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28. Qur'an, Surah17, Bani Israel: 14.

29. Qur'an, Surah 96, al'Alaq: 1, 4.

30. Nasir al Din al Albani makes Hadith the “central pillar of juridical process.” Lacroix, Stephan, Al-Albani's Revolutionary Approach to Hadith, 21 ISIM Review 6 (Summer 2008) (available at'1887/13326/1/review_21.pdf)Google Scholar. For al Albani, “hadith alone … may provide answers to matters not found in the Qur'an without relying on the school of jurisprudence.” Id. Also, traditional Muslims, according to Martin Van Bruinessen are those who “rely on the teachings of Jurisprudence, or Fiqh, and mostly use Hadith in a ‘processed form’ as quoted in the Fiqh texts.” Van Doorn-Harder, supra n. 9, at 61 (quoting Bruinessen, Martin Van, Traditions for the Future: the reconstruction of traditionalist discourse within NU', in Nahdlatul Ulama, traditional Islam and modernity in Indonesia 165 (Barton, Greg & Fealy, Greg eds., Monash Asia Inst. 1996)Google Scholar.

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39. Fuess, Albrecht, Islamic Religious Education in Western Europe: Models of Integration and the German Approach, 27 J. Muslim Minority Affairs 215 (08 2007)CrossRefGoogle Scholar, states that European models of integration “follow mainly the existing example of state-church relations,” thus ignoring that “Islam is organized quite differently from other religions that they have dealt with in the past.” Id. at 215 (in Abstract).

40. I here distinguish between civic order being clearly outlined in the Qur'an and the ongoing debate on political order of the state by political scientists, such as Bassam Tibi's assertion that the latter is not spelled out in the Qur'an. See Tibi, supra n. 23, at 101.

41. An excellent example is the unprecedented furor in inter-religious conferences that are taking place even as part of the UN General Assembly activities. Donald H. Argue & Leonard A. Leo, The Saudis' Dubious Interfaith Agenda at the UN, (accessed Mar. 20, 2009).

42. Barazangi, supra n. 2, at 121-123.

43. Barazangi, Nimat Hafez, Understanding Muslim Women's Self-Identity and Resistance to Feminism and Participatory Action Research, in Traveling Companions: Feminisms, Teaching, and Action Research 21 (Brydon-Miller, Mary, Maguire, Patricia, McIntyre, Alice eds., Praeger 2004)Google Scholar.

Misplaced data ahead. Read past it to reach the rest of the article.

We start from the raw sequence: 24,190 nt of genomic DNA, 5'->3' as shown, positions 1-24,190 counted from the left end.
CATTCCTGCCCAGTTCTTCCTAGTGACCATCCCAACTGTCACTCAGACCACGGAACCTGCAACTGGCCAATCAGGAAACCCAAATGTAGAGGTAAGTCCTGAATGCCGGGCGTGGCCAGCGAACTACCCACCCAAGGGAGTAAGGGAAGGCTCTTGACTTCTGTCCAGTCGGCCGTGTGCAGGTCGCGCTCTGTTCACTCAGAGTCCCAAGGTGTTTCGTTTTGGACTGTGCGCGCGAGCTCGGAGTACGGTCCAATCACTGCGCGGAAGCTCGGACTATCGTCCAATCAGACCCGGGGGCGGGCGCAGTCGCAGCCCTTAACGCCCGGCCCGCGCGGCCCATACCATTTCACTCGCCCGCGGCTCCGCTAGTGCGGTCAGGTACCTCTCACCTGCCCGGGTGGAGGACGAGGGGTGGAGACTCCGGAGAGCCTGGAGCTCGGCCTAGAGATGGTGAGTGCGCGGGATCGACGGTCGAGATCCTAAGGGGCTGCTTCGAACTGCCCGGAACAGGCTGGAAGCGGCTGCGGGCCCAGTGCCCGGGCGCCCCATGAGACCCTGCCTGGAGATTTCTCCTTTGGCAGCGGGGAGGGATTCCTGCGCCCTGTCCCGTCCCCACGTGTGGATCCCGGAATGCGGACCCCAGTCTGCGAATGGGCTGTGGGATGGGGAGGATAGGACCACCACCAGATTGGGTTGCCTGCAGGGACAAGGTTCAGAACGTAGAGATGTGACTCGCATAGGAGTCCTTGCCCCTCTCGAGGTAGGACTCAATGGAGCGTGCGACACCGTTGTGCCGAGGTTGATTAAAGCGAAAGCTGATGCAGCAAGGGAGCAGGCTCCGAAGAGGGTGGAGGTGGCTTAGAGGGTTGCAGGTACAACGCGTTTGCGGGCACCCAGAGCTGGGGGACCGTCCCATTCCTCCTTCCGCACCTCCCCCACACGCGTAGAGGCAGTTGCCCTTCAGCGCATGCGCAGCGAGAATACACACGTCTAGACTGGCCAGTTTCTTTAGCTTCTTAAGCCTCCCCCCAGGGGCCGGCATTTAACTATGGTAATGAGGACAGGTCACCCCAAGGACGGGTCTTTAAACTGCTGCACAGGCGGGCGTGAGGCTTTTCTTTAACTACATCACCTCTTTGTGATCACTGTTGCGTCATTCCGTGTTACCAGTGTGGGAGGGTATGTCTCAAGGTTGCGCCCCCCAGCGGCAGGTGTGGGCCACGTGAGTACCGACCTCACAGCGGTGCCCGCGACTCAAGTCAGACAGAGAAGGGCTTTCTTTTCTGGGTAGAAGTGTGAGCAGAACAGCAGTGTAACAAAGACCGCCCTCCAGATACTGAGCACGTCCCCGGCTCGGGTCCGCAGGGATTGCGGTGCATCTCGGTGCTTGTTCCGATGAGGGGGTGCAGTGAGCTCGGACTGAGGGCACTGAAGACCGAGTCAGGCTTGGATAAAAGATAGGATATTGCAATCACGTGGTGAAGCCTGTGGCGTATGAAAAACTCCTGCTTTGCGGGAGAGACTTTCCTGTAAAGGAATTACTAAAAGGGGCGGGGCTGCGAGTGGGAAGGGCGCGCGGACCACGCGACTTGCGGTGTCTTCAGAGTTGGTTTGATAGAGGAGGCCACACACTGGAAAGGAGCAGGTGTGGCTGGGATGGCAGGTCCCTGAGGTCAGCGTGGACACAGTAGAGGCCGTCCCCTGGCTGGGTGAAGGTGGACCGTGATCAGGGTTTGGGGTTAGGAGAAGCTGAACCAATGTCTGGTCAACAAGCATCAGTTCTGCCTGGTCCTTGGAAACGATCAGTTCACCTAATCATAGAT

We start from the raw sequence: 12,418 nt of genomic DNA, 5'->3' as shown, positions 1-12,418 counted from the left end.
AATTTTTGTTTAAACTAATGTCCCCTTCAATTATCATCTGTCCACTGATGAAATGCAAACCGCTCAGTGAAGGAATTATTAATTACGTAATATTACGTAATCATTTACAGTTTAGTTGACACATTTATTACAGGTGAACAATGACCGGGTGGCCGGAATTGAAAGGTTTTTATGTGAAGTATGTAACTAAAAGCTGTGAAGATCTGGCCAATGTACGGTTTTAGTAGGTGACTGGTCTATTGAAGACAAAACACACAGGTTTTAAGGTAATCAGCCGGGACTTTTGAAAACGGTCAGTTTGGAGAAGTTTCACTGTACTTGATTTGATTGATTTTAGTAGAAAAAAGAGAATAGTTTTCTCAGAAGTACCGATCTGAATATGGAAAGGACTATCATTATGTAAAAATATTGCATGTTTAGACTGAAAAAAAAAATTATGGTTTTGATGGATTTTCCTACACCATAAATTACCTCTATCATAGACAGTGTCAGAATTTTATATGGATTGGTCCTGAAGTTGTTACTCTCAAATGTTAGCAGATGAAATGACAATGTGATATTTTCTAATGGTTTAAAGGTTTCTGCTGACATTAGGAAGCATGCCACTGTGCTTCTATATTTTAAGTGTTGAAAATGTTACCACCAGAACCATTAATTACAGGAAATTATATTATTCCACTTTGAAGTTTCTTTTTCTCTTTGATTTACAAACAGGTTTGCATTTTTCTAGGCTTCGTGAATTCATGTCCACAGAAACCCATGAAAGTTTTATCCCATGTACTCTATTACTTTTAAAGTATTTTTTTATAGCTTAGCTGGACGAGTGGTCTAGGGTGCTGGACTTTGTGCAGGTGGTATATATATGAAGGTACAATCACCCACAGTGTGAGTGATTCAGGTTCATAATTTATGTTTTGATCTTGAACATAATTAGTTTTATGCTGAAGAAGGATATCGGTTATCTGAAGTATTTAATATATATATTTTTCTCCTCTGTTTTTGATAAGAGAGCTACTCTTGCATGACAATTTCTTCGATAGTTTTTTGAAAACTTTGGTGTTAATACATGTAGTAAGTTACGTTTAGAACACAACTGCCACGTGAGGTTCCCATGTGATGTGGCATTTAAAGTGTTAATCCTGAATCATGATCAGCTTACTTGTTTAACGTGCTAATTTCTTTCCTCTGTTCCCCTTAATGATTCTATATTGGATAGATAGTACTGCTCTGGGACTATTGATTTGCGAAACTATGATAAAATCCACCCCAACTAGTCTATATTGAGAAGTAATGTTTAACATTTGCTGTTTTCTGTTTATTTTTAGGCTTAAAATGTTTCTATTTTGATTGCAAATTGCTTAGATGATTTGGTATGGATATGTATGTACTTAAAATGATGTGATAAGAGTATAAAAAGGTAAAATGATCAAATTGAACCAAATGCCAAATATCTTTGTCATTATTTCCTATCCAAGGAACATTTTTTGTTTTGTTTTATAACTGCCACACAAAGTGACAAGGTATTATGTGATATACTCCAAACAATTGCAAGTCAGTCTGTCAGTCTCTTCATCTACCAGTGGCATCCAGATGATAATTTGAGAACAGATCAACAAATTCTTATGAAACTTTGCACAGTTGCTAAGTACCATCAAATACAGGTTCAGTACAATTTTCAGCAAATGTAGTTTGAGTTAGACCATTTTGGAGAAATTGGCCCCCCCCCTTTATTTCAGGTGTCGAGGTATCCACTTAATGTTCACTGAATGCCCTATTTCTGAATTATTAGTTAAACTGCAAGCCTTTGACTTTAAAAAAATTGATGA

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46. On April 22, 2003, Reuters quoted Loubna Freih, the U.N. Human Rights Commission Representative, reporting to the Commission that was ending its annual six-week session in Geneva, that “The international community has allowed warlords and local military commanders to take control of much of the country” by maintaining law and order in some places through the creation of “a climate of fear, not unlike under the Taliban” only 18 months after the U.S. forces toppled the Taliban regime, Afghanistan: “Climate of Fear” Growing, (accessed Mar. 25, 2009).

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51. Barazangi, supra n. 2, at 73 (quoting Ali Yusuf translation of the Qur'an, with some change in vocabulary).

52. Muslim Women League Newsletter (2001) (on file with author).

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57. I specifically address the missionary literature and the literature that deals with legal change based solely on human rights perspective, such as Mayer, Ann Elizabeth, Aberrant ‘Islam’ and Errant Daughters: The Turbulent Legacy of Beijing in Muslim Societies, in Muslim Women and the Politics of Participation 29 (Afkhami, Mahanz & Friedl, Erika eds., Syracuse U. Press 1997)Google Scholar.

58. I specifically address the literature that deals with legal change through secular laws, such as the work of Moghadam, Valentine, Modernizing Women: Gender and Social Change in the Middle East (L. Rienner 2003)Google Scholar.

59. See e.g. Fernea, Elizabeth W., In Search of Islamic Feminism: One Woman's Global Journey (Doubleday 1998)Google Scholar; Interview with Margot Badran, Islamic Feminism Is a Universal Discourse (2005) (available at Qantara de: Dialogue With the Islamic World,